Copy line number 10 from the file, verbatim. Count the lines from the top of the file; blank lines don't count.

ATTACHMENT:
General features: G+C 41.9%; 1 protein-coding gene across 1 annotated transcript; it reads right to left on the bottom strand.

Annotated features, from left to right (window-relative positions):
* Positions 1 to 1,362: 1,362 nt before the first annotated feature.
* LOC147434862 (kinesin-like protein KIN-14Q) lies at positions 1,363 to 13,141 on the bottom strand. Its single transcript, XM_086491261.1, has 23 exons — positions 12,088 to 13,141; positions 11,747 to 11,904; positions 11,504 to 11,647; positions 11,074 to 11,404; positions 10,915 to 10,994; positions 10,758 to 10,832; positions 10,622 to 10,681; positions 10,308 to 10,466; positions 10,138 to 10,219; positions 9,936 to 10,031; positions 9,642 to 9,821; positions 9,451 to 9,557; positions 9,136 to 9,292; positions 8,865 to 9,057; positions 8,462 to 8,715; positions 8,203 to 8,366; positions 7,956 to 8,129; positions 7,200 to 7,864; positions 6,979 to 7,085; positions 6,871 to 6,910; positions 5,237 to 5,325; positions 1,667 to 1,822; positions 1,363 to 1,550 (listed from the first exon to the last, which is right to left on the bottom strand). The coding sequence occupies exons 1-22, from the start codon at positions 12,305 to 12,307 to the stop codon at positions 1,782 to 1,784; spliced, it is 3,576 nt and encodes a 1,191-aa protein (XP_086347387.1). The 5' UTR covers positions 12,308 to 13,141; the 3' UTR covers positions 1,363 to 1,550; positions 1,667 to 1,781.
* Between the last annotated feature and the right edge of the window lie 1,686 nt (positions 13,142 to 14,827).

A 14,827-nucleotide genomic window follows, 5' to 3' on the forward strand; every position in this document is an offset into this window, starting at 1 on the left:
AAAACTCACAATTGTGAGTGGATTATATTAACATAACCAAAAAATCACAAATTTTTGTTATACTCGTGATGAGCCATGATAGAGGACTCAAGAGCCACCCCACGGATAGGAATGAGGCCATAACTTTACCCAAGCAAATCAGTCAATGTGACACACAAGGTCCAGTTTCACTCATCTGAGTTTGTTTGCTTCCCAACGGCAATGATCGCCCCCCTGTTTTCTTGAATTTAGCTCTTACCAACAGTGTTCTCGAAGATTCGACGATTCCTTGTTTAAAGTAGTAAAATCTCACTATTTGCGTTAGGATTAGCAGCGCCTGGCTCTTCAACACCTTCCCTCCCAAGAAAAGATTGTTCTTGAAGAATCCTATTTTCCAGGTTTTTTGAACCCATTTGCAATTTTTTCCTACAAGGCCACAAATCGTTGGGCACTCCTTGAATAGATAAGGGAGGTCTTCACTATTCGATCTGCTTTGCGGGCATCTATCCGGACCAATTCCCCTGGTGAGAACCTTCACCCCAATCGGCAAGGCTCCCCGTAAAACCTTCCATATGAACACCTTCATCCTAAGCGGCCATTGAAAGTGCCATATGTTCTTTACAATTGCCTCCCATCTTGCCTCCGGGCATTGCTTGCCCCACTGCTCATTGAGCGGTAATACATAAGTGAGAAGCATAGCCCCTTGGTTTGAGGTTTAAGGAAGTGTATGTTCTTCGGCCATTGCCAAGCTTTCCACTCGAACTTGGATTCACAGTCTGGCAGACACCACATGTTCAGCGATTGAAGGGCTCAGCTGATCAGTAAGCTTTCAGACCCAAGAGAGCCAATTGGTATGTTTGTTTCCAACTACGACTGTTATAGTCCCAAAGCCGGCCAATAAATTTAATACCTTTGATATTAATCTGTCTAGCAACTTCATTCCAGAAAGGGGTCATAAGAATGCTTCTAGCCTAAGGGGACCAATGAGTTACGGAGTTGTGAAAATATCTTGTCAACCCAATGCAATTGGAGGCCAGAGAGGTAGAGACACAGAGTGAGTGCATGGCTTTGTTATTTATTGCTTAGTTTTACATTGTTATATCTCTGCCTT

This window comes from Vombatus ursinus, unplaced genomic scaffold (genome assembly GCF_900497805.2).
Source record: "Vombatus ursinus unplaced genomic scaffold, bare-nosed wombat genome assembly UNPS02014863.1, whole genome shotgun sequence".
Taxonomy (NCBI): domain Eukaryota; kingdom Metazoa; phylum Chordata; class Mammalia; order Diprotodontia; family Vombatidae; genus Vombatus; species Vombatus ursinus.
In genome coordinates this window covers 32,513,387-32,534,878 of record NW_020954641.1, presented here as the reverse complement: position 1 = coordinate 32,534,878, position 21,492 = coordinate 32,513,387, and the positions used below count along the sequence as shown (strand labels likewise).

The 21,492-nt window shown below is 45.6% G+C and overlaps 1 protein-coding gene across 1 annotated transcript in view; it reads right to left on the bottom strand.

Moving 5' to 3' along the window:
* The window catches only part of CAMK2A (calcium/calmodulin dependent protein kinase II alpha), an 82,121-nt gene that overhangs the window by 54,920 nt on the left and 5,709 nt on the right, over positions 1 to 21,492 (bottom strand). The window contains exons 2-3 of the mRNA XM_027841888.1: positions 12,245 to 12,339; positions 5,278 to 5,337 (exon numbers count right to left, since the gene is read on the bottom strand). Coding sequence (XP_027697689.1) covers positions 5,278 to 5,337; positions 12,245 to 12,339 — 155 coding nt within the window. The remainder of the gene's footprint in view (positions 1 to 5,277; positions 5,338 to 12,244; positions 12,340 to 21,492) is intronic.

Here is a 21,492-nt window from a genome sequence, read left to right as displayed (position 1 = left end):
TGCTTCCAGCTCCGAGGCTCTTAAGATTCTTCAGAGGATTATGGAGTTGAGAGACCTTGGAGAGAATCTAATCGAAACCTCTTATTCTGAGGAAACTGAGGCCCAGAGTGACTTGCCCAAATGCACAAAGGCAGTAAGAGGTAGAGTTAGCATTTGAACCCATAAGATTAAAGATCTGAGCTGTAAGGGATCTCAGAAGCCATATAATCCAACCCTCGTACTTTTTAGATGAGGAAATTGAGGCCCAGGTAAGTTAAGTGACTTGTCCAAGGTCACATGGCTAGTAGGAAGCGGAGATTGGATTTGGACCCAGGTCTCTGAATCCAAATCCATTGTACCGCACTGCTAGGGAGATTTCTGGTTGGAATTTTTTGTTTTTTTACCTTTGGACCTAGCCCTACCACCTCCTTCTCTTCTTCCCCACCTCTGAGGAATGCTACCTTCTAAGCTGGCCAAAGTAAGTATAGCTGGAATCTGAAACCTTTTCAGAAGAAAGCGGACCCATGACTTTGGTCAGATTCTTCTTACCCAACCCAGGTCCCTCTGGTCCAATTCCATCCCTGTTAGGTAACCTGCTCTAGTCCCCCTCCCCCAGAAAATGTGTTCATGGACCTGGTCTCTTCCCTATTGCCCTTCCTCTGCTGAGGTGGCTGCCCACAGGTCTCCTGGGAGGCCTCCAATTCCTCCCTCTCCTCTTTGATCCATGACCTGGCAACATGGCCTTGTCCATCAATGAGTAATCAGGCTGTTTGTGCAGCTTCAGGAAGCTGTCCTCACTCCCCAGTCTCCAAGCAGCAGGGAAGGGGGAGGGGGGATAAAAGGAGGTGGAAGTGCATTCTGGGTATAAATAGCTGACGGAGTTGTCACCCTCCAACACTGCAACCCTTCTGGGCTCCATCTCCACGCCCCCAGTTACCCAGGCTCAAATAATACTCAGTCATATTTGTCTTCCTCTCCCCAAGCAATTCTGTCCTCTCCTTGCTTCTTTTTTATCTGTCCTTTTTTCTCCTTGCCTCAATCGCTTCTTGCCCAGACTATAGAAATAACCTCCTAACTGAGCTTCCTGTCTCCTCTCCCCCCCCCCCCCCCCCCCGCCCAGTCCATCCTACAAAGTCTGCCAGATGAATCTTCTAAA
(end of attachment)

Taxonomy (NCBI): domain Eukaryota; kingdom Metazoa; phylum Chordata; class Mammalia; order Diprotodontia; family Vombatidae; genus Vombatus; species Vombatus ursinus.